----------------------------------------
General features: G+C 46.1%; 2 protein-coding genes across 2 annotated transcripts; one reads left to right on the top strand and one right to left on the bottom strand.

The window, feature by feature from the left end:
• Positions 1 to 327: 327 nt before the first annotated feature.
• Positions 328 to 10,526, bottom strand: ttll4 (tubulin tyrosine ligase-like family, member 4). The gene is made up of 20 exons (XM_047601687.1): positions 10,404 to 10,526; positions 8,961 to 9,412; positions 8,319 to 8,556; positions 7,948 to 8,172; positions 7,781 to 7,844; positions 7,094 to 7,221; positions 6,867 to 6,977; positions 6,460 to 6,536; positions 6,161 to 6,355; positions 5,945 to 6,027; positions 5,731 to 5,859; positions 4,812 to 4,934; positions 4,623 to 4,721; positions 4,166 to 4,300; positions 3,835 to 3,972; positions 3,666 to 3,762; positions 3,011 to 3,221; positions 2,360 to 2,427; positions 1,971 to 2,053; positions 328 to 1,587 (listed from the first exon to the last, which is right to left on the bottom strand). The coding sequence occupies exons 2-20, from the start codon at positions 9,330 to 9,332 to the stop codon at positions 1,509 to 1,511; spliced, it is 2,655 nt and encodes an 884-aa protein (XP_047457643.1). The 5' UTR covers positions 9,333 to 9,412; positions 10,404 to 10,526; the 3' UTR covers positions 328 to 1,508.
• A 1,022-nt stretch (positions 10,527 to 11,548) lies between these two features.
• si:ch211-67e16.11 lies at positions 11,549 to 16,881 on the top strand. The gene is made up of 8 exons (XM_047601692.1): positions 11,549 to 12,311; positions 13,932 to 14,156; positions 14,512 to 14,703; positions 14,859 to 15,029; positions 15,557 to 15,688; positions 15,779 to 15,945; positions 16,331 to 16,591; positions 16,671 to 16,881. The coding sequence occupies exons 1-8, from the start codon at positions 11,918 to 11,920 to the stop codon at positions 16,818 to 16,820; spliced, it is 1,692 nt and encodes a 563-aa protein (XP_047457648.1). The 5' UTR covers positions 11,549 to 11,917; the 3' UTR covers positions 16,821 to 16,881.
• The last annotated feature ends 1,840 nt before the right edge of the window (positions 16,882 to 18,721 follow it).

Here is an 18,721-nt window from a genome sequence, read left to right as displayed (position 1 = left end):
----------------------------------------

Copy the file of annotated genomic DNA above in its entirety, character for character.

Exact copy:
General features: G+C 46.1%; 2 protein-coding genes across 2 annotated transcripts; one reads left to right on the top strand and one right to left on the bottom strand.

The window, feature by feature from the left end:
• Positions 1 to 327: 327 nt before the first annotated feature.
• Positions 328 to 10,526, bottom strand: ttll4 (tubulin tyrosine ligase-like family, member 4). The gene is made up of 20 exons (XM_047601687.1): positions 10,404 to 10,526; positions 8,961 to 9,412; positions 8,319 to 8,556; positions 7,948 to 8,172; positions 7,781 to 7,844; positions 7,094 to 7,221; positions 6,867 to 6,977; positions 6,460 to 6,536; positions 6,161 to 6,355; positions 5,945 to 6,027; positions 5,731 to 5,859; positions 4,812 to 4,934; positions 4,623 to 4,721; positions 4,166 to 4,300; positions 3,835 to 3,972; positions 3,666 to 3,762; positions 3,011 to 3,221; positions 2,360 to 2,427; positions 1,971 to 2,053; positions 328 to 1,587 (listed from the first exon to the last, which is right to left on the bottom strand). The coding sequence occupies exons 2-20, from the start codon at positions 9,330 to 9,332 to the stop codon at positions 1,509 to 1,511; spliced, it is 2,655 nt and encodes an 884-aa protein (XP_047457643.1). The 5' UTR covers positions 9,333 to 9,412; positions 10,404 to 10,526; the 3' UTR covers positions 328 to 1,508.
• A 1,022-nt stretch (positions 10,527 to 11,548) lies between these two features.
• si:ch211-67e16.11 lies at positions 11,549 to 16,881 on the top strand. The gene is made up of 8 exons (XM_047601692.1): positions 11,549 to 12,311; positions 13,932 to 14,156; positions 14,512 to 14,703; positions 14,859 to 15,029; positions 15,557 to 15,688; positions 15,779 to 15,945; positions 16,331 to 16,591; positions 16,671 to 16,881. The coding sequence occupies exons 1-8, from the start codon at positions 11,918 to 11,920 to the stop codon at positions 16,818 to 16,820; spliced, it is 1,692 nt and encodes a 563-aa protein (XP_047457648.1). The 5' UTR covers positions 11,549 to 11,917; the 3' UTR covers positions 16,821 to 16,881.
• The last annotated feature ends 1,840 nt before the right edge of the window (positions 16,882 to 18,721 follow it).

Here is an 18,721-nt window from a genome sequence, read left to right as displayed (position 1 = left end):